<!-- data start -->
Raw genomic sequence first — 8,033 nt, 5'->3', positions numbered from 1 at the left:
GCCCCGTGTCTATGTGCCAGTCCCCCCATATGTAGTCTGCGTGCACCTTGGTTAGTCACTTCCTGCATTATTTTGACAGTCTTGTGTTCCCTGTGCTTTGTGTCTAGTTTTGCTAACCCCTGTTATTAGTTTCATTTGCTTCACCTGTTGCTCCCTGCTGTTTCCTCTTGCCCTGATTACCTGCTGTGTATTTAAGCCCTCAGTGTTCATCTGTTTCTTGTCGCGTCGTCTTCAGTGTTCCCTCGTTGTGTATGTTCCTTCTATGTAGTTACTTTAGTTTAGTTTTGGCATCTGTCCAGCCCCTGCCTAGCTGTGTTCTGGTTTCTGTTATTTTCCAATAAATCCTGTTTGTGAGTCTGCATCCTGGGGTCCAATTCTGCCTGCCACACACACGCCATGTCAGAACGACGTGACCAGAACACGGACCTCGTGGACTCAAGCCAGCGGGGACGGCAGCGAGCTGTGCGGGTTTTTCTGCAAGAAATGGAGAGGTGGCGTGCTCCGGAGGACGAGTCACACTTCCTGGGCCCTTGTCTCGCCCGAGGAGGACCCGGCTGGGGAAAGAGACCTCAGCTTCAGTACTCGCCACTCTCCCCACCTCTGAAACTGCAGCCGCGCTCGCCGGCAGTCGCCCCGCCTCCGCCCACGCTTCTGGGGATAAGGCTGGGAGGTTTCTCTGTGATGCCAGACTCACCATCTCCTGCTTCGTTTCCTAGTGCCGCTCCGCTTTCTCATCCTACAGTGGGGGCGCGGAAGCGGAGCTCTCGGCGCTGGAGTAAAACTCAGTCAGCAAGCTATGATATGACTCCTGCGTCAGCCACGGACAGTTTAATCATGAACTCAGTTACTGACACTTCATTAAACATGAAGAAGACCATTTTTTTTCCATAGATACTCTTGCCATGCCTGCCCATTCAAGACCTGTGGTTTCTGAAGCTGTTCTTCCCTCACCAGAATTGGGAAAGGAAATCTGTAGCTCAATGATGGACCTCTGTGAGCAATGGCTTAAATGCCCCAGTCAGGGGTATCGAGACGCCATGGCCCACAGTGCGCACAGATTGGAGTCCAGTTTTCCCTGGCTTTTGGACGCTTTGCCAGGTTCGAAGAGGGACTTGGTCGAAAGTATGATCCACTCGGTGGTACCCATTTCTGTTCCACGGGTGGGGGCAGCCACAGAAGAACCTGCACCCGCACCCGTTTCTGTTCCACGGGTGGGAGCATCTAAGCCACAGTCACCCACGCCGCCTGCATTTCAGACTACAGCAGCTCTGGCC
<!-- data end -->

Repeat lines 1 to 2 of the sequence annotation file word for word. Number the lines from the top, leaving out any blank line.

Raw genomic sequence first — 8,033 nt, 5'->3', positions numbered from 1 at the left:
GCCCCGTGTCTATGTGCCAGTCCCCCCATATGTAGTCTGCGTGCACCTTGGTTAGTCACTTCCTGCATTATTTTGACAGTCTTGTGTTCCCTGTGCTTTGTGTCTAGTTTTGCTAACCCCTGTTATTAGTTTCATTTGCTTCACCTGTTGCTCCCTGCTGTTTCCTCTTGCCCTGATTACCTGCTGTGTATTTAAGCCCTCAGTGTTCATCTGTTTCTTGTCGCGTCGTCTTCAGTGTTCCCTCGTTGTGTATGTTCCTTCTATGTAGTTACTTTAGTTTAGTTTTGGCATCTGTCCAGCCCCTGCCTAGCTGTGTTCTGGTTTCTGTTATTTTCCAATAAATCCTGTTTGTGAGTCTGCATCCTGGGGTCCAATTCTGCCTGCCACACACACGCCATGTCAGAACGACGTGACCAGAACACGGACCTCGTGGACTCAAGCCAGCGGGGACGGCAGCGAGCTGTGCGGGTTTTTCTGCAAGAAATGGAGAGGTGGCGTGCTCCGGAGGACGAGTCACACTTCCTGGGCCCTTGTCTCGCCCGAGGAGGACCCGGCTGGGGAAAGAGACCTCAGCTTCAGTACTCGCCACTCTCCCCACCTCTGAAACTGCAGCCGCGCTCGCCGGCAGTCGCCCCGCCTCCGCCCACGCTTCTGGGGATAAGGCTGGGAGGTTTCTCTGTGATGCCAGACTCACCATCTCCTGCTTCGTTTCCTAGTGCCGCTCCGCTTTCTCATCCTACAGTGGGGGCGCGGAAGCGGAGCTCTCGGCGCTGGAGTAAAACTCAGTCAGCAAGCTATGATATGACTCCTGCGTCAGCCACGGACAGTTTAATCATGAACTCAGTTACTGACACTTCATTAAACATGAAGAAGACCATTTTTTTTCCATAGATACTCTTGCCATGCCTGCCCATTCAAGACCTGTGGTTTCTGAAGCTGTTCTTCCCTCACCAGAATTGGGAAAGGAAATCTGTAGCTCAATGATGGACCTCTGTGAGCAATGGCTTAAATGCCCCAGTCAGGGGTATCGAGACGCCATGGCCCACAGTGCGCACAGATTGGAGTCCAGTTTTCCCTGGCTTTTGGACGCTTTGCCAGGTTCGAAGAGGGACTTGGTCGAAAGTATGATCCACTCGGTGGTACCCATTTCTGTTCCACGGGTGGGGGCAGCCACAGAAGAACCTGCACCCGCACCCGTTTCTGTTCCACGGGTGGGAGCATCTAAGCCACAGTCACCCACGCCGCCTGCATTTCAGACTACAGCAGCTCTGGCC